Putin, who stands out as a leader who never backs down, as he showed during the Ukraine crisis, said the British warship entered Crimea illegally to see up close how Russian forces would react.

He went on to say that the move was made in coordination with the US.

To convey the extent of the situation to the world, he said: “Even if we sank this ship, it would still be difficult to imagine that the world would be on the brink of a third world war.”

In conclusion, it can be said that the US and UK aim to integrate the Black Sea region into the international capitalist system and rely on the discourse of a “new world order” and “a complete and free Europe.”

As in the case of Georgia and Ukraine, NATO also plays an important role in the envisioned integration of the region with the Western system, through membership or cooperation.

Russia, on the other hand, is developing a strategy to ensure the Black Sea remains within its sphere of influence and does not become a NATO lake, by implementing the Montreux Agreement in every way in the Black Sea, and is engaged in a kind of a great power struggle.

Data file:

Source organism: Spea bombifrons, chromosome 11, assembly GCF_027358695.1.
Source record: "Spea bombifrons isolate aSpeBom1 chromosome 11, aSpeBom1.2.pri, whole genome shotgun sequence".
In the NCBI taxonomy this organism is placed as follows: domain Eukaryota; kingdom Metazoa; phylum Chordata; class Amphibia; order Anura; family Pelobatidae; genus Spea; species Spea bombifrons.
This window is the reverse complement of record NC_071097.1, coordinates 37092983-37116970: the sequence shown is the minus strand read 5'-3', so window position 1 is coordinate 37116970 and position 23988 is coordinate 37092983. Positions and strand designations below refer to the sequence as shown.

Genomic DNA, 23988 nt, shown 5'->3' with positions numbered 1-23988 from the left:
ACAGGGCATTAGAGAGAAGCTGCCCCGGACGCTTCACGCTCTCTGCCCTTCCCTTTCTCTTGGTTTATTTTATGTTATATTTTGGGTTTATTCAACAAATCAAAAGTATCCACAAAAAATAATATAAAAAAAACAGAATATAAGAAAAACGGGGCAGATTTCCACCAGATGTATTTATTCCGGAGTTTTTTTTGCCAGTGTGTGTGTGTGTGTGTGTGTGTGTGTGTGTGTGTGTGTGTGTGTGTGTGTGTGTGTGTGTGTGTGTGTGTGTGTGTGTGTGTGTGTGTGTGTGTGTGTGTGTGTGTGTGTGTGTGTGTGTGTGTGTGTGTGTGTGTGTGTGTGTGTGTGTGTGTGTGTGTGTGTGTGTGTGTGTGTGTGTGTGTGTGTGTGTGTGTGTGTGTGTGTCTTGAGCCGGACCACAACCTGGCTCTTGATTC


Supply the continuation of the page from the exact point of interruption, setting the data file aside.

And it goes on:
In fact, Putin’s policy is based on Petro’s testament; the policy of entering historical warm waters, preventing rivals from penetrating his immediate surroundings, and establishing dominance.

The Black Sea region continues to be an important area of competition.

It is vital for the stability of the region that this rivalry and the threat it poses does not grow to a point where it eventually pushes the world to the brink of a new war, and that these issued are resolved through diplomacy and in a calm manner.

But the waters of the Black Sea seem to have warmed up quite a bit.

The fact that Russia was identified as the primary threat at the recent NATO summit only serves to confirm this thesis.

*The author is a member of the Faculty of Communication at Marmara University

*Opinions expressed in this article are the author’s own and do not necessarily reflect the editorial policy of The Asia Live.

Leave A Reply

Your email address will not be published.

google.com, pub-3489663948110909, DIRECT, f08c47fec0942fa0